Anyway, Duchess is a skinny old-school line through the trees with a few squeaky handlebar squeezes. There are some steep sections and since it doesn’t get the healing touch of machines, it can get pretty roughed up and rooty throughout the season. If you like old-school, you’ll like Duchess.
These two trails are almost parallel to each other and they’re very similar. They both have huge berms, small kickers and jumps off to the side, and plenty of flow.
They are super popular, so expect some brake bumps, but they’re two of the best trails on the mountain.
JAZZ HANDS/Smooth jazz
Jazz Hands (previously Lower Boogie) is a super fun and fast flow trail through the trees. There are bermed turns, some tabletops, and a few little drops to keep things interesting (and one big ramp drop if you link into the bottom of Pinball).
It’s a great trail for beginners and intermediates and a fun way to finish a run back to the chairlift.
Boulder Dash may just be Angel Fire’s pride and joy. It’s one long jump line with tons of tabletops where you can go big, medium, or small. So basically it’s fun for everyone.
Boulder Dash is also one of the longest descents at the park, so if you do it in full your legs will be burning by the time you get to the bottom.
While Boulder Dash may be the gold star of Angel Fire for many riders, I personally prefer Lemonade.
It’s still an intro jump line with big berms and tabletops, but it sees less traffic and therefore receives less wear and tear.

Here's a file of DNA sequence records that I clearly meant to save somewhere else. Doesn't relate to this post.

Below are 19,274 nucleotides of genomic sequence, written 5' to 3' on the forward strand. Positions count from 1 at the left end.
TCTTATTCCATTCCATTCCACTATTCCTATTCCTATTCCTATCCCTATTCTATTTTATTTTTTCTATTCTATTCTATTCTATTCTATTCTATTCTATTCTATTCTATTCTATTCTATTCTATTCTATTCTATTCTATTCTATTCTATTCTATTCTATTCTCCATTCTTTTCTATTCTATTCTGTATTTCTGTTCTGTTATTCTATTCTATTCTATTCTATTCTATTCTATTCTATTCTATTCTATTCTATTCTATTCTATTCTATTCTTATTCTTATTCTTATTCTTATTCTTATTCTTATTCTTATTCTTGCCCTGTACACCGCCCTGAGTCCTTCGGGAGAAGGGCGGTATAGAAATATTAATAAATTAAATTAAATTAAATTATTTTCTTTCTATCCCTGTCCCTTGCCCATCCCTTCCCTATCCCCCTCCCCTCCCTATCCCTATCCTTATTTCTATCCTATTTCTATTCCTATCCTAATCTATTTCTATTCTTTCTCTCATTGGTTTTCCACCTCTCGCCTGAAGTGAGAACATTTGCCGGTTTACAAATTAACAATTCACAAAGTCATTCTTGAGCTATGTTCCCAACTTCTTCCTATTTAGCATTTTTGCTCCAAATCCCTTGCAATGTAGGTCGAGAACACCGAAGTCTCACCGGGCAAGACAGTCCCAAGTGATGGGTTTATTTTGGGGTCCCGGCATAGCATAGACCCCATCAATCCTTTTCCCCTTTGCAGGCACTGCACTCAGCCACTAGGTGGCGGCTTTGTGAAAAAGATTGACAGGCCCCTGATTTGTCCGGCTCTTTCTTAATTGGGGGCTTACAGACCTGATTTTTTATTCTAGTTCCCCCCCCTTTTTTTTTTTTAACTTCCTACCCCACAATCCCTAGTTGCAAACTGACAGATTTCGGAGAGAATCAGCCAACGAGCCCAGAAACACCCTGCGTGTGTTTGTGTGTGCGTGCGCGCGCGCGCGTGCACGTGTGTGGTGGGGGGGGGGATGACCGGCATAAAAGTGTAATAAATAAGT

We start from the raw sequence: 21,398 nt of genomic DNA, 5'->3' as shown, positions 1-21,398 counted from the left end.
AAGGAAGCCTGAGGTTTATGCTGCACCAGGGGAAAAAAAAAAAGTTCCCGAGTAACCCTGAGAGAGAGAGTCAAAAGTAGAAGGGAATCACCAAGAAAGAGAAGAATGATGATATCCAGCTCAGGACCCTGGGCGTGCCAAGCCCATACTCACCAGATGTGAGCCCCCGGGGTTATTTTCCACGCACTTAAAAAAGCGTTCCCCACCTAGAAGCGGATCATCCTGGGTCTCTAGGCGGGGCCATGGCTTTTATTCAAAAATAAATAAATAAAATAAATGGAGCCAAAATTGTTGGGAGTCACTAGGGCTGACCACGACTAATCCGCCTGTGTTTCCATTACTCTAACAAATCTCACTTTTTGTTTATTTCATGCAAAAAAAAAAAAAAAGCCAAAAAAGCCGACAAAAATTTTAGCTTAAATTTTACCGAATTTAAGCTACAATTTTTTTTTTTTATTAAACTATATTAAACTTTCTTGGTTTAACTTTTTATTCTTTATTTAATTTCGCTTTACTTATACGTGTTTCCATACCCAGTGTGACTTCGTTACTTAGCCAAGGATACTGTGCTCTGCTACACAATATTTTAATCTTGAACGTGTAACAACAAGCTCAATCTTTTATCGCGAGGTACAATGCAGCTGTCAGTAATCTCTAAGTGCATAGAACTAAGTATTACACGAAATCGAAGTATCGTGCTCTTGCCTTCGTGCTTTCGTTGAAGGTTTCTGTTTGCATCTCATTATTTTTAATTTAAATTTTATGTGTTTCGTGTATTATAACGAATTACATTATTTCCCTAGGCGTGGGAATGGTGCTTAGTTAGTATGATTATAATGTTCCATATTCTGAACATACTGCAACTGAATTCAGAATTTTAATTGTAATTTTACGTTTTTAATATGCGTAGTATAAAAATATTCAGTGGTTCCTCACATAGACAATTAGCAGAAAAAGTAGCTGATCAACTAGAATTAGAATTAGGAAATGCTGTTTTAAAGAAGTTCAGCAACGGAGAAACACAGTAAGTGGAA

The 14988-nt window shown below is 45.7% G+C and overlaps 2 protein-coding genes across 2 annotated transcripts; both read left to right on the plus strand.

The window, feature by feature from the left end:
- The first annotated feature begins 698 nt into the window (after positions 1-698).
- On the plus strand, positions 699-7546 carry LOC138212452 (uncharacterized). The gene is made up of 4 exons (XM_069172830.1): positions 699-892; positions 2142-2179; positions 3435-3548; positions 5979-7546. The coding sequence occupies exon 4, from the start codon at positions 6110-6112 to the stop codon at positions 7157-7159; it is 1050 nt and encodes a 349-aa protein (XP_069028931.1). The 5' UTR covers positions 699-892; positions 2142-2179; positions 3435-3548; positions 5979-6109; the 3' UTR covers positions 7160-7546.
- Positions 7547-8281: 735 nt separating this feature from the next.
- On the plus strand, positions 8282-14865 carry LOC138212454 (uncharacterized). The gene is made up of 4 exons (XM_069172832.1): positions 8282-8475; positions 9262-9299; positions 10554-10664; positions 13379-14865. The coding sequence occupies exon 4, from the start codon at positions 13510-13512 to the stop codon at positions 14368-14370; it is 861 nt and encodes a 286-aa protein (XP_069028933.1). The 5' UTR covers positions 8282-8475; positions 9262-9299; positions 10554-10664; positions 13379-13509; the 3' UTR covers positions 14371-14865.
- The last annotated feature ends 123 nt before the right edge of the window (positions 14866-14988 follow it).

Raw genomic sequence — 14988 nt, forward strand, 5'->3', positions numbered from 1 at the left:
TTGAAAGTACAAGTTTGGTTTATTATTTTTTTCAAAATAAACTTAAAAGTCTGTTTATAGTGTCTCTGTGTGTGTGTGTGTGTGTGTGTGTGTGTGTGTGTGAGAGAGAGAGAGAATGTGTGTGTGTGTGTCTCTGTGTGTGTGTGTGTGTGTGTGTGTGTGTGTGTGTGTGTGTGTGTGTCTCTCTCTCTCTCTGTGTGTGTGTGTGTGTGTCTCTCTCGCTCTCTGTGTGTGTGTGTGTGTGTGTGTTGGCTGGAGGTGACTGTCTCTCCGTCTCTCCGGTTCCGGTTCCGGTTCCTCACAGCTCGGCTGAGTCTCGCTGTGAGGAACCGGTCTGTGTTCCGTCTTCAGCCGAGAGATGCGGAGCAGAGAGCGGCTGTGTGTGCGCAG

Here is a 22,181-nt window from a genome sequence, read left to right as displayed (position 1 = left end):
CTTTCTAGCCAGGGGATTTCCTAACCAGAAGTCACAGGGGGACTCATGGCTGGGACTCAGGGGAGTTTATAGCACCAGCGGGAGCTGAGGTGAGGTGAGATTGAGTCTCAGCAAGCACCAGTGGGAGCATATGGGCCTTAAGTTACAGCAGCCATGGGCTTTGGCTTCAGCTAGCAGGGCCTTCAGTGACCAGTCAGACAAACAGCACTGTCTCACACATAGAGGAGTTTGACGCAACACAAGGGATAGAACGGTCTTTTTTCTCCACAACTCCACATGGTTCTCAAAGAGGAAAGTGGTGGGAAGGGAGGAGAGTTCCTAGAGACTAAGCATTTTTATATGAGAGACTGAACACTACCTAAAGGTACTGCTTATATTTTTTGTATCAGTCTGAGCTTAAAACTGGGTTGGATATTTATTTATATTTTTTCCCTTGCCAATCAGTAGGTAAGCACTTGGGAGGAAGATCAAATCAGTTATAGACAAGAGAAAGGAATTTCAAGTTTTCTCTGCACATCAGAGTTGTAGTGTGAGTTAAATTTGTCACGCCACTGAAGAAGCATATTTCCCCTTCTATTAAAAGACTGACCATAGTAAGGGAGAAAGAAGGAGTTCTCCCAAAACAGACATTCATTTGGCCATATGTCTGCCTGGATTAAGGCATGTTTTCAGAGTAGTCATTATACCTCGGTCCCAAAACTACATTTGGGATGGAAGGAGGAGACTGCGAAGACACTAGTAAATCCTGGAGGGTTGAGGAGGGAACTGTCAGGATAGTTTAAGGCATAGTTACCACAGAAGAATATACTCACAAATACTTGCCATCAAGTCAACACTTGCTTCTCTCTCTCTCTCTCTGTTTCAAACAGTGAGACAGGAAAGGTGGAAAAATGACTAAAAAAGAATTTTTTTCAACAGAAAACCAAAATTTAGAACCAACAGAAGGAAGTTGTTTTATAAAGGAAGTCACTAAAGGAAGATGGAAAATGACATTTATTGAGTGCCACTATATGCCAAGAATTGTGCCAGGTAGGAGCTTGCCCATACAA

It’s also fassst, which is kinda my thing. If you want a step up from Lemonade, try Hungry Hippo.
Angel’s Plunge has the most varied terrain on the mountain and it’s probably my favorite trail on the mountain.
It’s a bit pedal to get to the start (a hike-a-bike if you’re on a DH bike) and unlike a lot of the other smooth and bermed trails at the park, Angel’s Plunge is chundery, rocky, and rough with stretches of flow thrown in.
Expect a long descent through the trees with some kickers and natural rock features on the sides.
The bottom section will test your bike handling skills through a few tight sections and rugged terrain.
Not everyone is going to love Devinci’s Code, but I think it’s awesome. It’s more old school and raw rather than new school and smooth, but I dig that.
There are some tight hairpin turns, several steep pitches including the drop-in, and a few wooden ramp features that will probably have you slamming on the brakes.
Chutes & Ladders
Chutes & Ladders is rated as an ‘easier’ advanced trail on the Angel Fire Bike Park map, but I definitely think it’s harder than that.
There are some features on Chutes & Ladders that could end your day if you aren’t on your game.
That being said, it’s probably one of the most engaging and fun trails on the mountain. There are wooden ramps, wall rides, bridges, drops, skinnies, and other man-made features.
Your first three runs
Need someplace to start? Here are three great first runs for Angel Fire Bike Park:
Shop My Bike Park favorites
Angel Fire Bike Park Resources
Angel Fire has everything you’ll need for your day on the lifts including a full-service bike shop with rentals, lesson opportunities, and more.
Bike shops, rentals, & lessons
There is a full-service bike shop right at the base of Chile Express that offers mountain bike rentals and repairs.
Choose from Specialized, Santa Cruz, Trek, and Commencal as well as a selection of body armor and protective gear. Advanced reservations are highly recommended.
You can also sign up for lessons and kid’s clinics.
There aren’t very many good restaurants in Angel Fire since it’s so small. If you’re going to eat out I recommend heading to Taos, which is about 45 minutes away.